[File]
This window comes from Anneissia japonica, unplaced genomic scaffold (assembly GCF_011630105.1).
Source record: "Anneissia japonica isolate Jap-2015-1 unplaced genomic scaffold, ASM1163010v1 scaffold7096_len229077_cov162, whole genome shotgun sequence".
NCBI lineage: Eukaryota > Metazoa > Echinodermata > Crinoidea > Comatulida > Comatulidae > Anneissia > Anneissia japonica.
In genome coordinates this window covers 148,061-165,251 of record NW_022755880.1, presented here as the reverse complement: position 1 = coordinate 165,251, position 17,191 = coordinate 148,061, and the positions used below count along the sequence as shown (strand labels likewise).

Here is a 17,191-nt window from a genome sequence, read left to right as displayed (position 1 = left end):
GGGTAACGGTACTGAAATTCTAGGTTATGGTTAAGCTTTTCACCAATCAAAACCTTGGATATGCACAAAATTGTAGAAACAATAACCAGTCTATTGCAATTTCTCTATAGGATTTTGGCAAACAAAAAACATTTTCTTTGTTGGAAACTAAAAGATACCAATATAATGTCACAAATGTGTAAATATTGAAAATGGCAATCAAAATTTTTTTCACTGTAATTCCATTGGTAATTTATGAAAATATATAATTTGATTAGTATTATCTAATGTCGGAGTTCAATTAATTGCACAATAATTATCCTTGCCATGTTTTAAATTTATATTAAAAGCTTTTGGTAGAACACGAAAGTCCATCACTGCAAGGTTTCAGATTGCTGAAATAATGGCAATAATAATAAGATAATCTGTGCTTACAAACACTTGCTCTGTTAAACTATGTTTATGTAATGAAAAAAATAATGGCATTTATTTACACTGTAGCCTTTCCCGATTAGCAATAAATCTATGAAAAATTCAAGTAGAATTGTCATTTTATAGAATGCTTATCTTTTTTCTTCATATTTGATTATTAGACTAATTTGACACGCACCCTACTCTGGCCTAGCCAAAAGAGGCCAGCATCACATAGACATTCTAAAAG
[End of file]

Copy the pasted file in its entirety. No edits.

This window comes from Anneissia japonica, unplaced genomic scaffold (assembly GCF_011630105.1).
Source record: "Anneissia japonica isolate Jap-2015-1 unplaced genomic scaffold, ASM1163010v1 scaffold7096_len229077_cov162, whole genome shotgun sequence".
NCBI lineage: Eukaryota > Metazoa > Echinodermata > Crinoidea > Comatulida > Comatulidae > Anneissia > Anneissia japonica.
In genome coordinates this window covers 148,061-165,251 of record NW_022755880.1, presented here as the reverse complement: position 1 = coordinate 165,251, position 17,191 = coordinate 148,061, and the positions used below count along the sequence as shown (strand labels likewise).

Here is a 17,191-nt window from a genome sequence, read left to right as displayed (position 1 = left end):
GGGTAACGGTACTGAAATTCTAGGTTATGGTTAAGCTTTTCACCAATCAAAACCTTGGATATGCACAAAATTGTAGAAACAATAACCAGTCTATTGCAATTTCTCTATAGGATTTTGGCAAACAAAAAACATTTTCTTTGTTGGAAACTAAAAGATACCAATATAATGTCACAAATGTGTAAATATTGAAAATGGCAATCAAAATTTTTTTCACTGTAATTCCATTGGTAATTTATGAAAATATATAATTTGATTAGTATTATCTAATGTCGGAGTTCAATTAATTGCACAATAATTATCCTTGCCATGTTTTAAATTTATATTAAAAGCTTTTGGTAGAACACGAAAGTCCATCACTGCAAGGTTTCAGATTGCTGAAATAATGGCAATAATAATAAGATAATCTGTGCTTACAAACACTTGCTCTGTTAAACTATGTTTATGTAATGAAAAAAATAATGGCATTTATTTACACTGTAGCCTTTCCCGATTAGCAATAAATCTATGAAAAATTCAAGTAGAATTGTCATTTTATAGAATGCTTATCTTTTTTCTTCATATTTGATTATTAGACTAATTTGACACGCACCCTACTCTGGCCTAGCCAAAAGAGGCCAGCATCACATAGACATTCTAAAAG